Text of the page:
While you can buy B16.50 fittings, the fittings you receive will be B16.22 fittings since B16.50 only specifies a minimum cup depth but no maximum. Fittings manufacturers have good reason to not sell you short-cup braze-joint fittings: lawyers. Were a contractor to buy braze-joint fittings with short cups and were his craftsperson to solder them rather than braze them, the joints would fail in service and not only would the contractor be sued, but so would the fittings manufacturer.

Heating a 2-in. solder joint fitting that has a 1.34-in. deep cup up to 1400° F and filling the gap completely with braze metal is a real challenge for the brazer. As sizes get larger, the challenge increases. As stated above, however, if the joint is sound for a depth of more than twice the thickness of the thinner member being joined, that joint will be just as strong as the copper itself.

However, the crevice formed by the unfilled portion of the joint is a stress-concentrating notch, and if there is vibration, flexing or other cyclic loading of the joint, that notch will propagate along the joint, causing a leak — and leaks are never good.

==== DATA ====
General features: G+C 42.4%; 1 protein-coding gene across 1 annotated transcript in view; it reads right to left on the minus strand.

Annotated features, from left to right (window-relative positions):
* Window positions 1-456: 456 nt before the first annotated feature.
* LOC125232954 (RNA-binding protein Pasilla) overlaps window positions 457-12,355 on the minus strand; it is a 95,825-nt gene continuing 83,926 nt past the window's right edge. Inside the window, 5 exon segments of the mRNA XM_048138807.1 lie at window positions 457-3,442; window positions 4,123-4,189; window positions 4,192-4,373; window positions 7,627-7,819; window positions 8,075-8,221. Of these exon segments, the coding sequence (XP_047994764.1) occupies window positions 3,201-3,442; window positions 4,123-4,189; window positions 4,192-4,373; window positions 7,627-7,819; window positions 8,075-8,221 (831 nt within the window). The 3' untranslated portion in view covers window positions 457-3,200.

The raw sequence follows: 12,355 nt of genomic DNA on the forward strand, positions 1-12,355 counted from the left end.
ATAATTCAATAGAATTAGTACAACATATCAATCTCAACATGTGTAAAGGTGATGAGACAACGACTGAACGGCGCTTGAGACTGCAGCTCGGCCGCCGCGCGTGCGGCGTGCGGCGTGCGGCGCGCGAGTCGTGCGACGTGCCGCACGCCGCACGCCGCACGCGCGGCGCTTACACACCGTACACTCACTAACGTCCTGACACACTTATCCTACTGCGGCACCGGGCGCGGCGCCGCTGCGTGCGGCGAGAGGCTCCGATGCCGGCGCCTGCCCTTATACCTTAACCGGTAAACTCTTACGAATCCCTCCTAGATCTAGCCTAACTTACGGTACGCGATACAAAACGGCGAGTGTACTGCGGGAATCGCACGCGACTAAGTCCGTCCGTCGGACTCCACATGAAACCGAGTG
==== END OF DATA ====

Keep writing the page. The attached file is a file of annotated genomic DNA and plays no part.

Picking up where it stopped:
When examining a brazed joint, the braze metal should be completely around the joint for a length equal to the depth of socket shown in Table 1 for B16.50 braze-joint fittings. The remainder of the fitting should be filled with braze metal for full length for not less than 2/3 of the circumference to ensure adequate rigidity in the joint, thereby avoiding propagation of the notch resulting from incomplete fill.

Reducing the depth that the tube is inserted into the fitting makes the joint much easier to braze, especially for larger joints:

  • It is much easier to completely fill the joint;

  • It takes half the time to make a large joint;

  • It takes less braze metal to make such a joint;

  • There is no open crevice that can trap dirt and bacteria as shown in Figure 6; and

  • The gap between the tube ends always is wide open as shown in Figure 7, allowing effective flushing when needed.

While one could instruct brazers to only insert the tube partway into the fitting, it would be a hit-or-miss approach, especially in the field. One also could shorten the fitting by trimming off the excess socket material — a very labor-intensive option.